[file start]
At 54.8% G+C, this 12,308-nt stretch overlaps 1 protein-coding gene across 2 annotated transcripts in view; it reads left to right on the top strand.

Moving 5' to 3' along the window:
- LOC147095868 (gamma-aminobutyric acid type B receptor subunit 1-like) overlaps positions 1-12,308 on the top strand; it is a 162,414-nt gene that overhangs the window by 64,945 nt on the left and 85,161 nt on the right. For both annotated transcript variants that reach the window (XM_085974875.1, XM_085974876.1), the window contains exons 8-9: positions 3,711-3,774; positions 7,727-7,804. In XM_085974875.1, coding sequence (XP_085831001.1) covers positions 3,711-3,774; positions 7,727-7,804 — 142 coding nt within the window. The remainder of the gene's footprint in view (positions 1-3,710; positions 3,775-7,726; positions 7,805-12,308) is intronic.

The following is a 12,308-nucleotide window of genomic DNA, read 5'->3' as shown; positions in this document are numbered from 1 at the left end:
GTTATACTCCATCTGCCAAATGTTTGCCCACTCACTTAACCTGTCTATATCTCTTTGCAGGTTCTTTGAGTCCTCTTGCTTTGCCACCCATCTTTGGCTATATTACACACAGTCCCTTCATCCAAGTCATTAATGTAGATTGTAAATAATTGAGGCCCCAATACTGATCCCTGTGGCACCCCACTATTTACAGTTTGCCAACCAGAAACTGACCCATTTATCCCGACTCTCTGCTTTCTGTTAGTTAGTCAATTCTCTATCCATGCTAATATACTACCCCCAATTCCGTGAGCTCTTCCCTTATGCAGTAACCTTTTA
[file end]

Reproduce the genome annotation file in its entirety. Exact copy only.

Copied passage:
At 54.8% G+C, this 12,308-nt stretch overlaps 1 protein-coding gene across 2 annotated transcripts in view; it reads left to right on the top strand.

Moving 5' to 3' along the window:
- LOC147095868 (gamma-aminobutyric acid type B receptor subunit 1-like) overlaps positions 1-12,308 on the top strand; it is a 162,414-nt gene that overhangs the window by 64,945 nt on the left and 85,161 nt on the right. For both annotated transcript variants that reach the window (XM_085974875.1, XM_085974876.1), the window contains exons 8-9: positions 3,711-3,774; positions 7,727-7,804. In XM_085974875.1, coding sequence (XP_085831001.1) covers positions 3,711-3,774; positions 7,727-7,804 — 142 coding nt within the window. The remainder of the gene's footprint in view (positions 1-3,710; positions 3,775-7,726; positions 7,805-12,308) is intronic.

The following is a 12,308-nucleotide window of genomic DNA, read 5'->3' as shown; positions in this document are numbered from 1 at the left end:
GTTATACTCCATCTGCCAAATGTTTGCCCACTCACTTAACCTGTCTATATCTCTTTGCAGGTTCTTTGAGTCCTCTTGCTTTGCCACCCATCTTTGGCTATATTACACACAGTCCCTTCATCCAAGTCATTAATGTAGATTGTAAATAATTGAGGCCCCAATACTGATCCCTGTGGCACCCCACTATTTACAGTTTGCCAACCAGAAACTGACCCATTTATCCCGACTCTCTGCTTTCTGTTAGTTAGTCAATTCTCTATCCATGCTAATATACTACCCCCAATTCCGTGAGCTCTTCCCTTATGCAGTAACCTTTTA